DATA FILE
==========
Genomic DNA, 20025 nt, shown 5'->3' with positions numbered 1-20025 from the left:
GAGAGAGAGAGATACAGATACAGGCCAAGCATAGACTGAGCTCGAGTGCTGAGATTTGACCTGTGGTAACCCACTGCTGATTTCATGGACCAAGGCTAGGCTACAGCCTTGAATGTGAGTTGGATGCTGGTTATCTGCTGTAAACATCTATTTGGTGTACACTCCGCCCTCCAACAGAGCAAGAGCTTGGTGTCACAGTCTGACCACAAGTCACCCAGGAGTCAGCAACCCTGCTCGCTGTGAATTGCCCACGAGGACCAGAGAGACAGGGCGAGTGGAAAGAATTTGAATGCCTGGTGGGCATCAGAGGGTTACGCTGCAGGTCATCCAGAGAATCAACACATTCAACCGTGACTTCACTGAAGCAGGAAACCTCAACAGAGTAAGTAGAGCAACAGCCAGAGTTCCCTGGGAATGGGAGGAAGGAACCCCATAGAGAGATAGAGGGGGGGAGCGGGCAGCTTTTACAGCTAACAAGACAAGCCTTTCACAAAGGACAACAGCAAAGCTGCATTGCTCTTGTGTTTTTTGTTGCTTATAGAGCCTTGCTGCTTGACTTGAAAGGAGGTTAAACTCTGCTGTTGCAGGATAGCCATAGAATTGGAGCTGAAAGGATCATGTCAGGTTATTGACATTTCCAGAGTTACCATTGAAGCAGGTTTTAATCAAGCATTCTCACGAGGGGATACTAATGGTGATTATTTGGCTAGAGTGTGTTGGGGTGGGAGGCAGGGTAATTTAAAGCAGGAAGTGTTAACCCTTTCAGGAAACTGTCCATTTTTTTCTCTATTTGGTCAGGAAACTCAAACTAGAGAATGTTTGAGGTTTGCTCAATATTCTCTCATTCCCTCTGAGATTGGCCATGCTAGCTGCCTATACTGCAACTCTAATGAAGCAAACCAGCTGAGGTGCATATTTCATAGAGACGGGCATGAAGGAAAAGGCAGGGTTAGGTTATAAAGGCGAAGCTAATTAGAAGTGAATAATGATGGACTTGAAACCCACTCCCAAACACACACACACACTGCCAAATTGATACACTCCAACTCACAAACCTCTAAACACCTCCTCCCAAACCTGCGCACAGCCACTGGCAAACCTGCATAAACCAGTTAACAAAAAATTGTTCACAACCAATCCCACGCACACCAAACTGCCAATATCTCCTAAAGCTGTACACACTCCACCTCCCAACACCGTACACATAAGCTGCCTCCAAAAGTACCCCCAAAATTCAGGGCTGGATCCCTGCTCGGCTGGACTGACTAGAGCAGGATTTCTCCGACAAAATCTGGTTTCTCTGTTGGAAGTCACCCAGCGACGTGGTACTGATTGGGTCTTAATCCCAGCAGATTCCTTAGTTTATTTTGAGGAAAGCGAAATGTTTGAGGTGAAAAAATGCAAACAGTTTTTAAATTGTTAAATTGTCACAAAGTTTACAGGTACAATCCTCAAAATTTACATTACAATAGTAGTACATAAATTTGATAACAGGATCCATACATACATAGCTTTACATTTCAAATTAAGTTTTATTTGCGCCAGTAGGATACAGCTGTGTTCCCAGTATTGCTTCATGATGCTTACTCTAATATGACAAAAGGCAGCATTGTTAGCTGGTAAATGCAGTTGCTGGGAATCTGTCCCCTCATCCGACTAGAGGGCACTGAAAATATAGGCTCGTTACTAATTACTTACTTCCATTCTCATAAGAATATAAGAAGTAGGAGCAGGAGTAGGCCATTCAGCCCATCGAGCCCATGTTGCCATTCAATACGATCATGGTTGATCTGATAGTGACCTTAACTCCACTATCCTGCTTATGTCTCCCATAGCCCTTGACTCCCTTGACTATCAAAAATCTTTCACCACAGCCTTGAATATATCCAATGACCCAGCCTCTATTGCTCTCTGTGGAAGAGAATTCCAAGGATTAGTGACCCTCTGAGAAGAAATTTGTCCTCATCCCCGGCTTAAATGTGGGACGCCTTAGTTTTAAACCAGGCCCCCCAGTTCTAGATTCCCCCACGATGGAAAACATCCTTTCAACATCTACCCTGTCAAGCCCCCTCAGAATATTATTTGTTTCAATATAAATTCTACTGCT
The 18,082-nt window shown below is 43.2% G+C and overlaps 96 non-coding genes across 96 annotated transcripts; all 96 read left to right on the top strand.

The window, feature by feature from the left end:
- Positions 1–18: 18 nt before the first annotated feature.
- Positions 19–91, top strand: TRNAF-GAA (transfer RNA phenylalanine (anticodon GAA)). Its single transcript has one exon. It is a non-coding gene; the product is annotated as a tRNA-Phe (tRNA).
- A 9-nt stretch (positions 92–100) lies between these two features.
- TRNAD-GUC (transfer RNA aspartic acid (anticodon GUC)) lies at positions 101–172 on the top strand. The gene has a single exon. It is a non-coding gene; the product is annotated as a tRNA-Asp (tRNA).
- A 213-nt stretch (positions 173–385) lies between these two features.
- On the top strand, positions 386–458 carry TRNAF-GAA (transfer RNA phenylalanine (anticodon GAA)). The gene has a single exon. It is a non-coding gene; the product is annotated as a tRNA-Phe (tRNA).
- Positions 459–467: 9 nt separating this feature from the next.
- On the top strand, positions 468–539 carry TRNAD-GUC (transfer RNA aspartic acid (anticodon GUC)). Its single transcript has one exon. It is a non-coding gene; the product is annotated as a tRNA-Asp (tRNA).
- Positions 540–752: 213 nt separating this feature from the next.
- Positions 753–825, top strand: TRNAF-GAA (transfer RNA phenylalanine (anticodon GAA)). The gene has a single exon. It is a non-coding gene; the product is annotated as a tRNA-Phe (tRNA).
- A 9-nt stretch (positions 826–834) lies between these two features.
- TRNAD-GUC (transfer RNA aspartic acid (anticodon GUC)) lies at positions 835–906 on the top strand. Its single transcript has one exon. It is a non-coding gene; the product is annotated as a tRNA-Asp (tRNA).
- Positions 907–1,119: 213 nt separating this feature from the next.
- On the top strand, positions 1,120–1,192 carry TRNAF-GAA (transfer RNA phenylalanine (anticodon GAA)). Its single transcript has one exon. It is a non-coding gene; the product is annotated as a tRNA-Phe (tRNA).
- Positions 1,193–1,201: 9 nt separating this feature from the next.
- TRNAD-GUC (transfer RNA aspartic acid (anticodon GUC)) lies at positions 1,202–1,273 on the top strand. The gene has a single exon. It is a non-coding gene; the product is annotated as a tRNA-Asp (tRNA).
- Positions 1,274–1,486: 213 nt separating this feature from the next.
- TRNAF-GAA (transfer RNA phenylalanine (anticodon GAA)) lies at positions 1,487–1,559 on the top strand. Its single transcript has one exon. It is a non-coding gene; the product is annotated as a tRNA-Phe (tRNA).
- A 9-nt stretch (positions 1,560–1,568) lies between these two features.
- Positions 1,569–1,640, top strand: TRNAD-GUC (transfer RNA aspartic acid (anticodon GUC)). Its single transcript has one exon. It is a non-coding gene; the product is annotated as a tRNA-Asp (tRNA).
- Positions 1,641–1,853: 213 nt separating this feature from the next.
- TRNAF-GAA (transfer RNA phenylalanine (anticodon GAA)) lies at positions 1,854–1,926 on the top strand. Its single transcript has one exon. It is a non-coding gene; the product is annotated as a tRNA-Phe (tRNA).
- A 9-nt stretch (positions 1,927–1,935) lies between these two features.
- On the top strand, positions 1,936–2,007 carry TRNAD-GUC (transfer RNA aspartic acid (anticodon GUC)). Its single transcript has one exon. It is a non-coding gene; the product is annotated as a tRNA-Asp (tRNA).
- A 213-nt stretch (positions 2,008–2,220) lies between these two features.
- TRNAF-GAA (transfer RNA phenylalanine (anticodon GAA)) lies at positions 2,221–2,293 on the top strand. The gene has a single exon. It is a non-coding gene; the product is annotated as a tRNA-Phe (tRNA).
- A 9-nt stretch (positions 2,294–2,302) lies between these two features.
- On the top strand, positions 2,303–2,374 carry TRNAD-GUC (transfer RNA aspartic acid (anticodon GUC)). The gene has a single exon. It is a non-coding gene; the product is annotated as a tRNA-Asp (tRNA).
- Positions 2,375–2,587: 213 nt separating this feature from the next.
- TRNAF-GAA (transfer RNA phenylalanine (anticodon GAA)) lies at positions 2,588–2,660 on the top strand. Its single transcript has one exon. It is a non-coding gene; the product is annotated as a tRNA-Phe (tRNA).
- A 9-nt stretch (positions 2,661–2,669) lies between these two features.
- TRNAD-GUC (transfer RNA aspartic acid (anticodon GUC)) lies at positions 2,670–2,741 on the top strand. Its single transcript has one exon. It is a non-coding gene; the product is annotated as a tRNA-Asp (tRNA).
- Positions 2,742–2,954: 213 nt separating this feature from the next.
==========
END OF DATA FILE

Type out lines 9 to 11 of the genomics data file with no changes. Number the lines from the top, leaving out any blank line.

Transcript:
- A 213-nt stretch (positions 173–385) lies between these two features.
- On the top strand, positions 386–458 carry TRNAF-GAA (transfer RNA phenylalanine (anticodon GAA)). The gene has a single exon. It is a non-coding gene; the product is annotated as a tRNA-Phe (tRNA).
- Positions 459–467: 9 nt separating this feature from the next.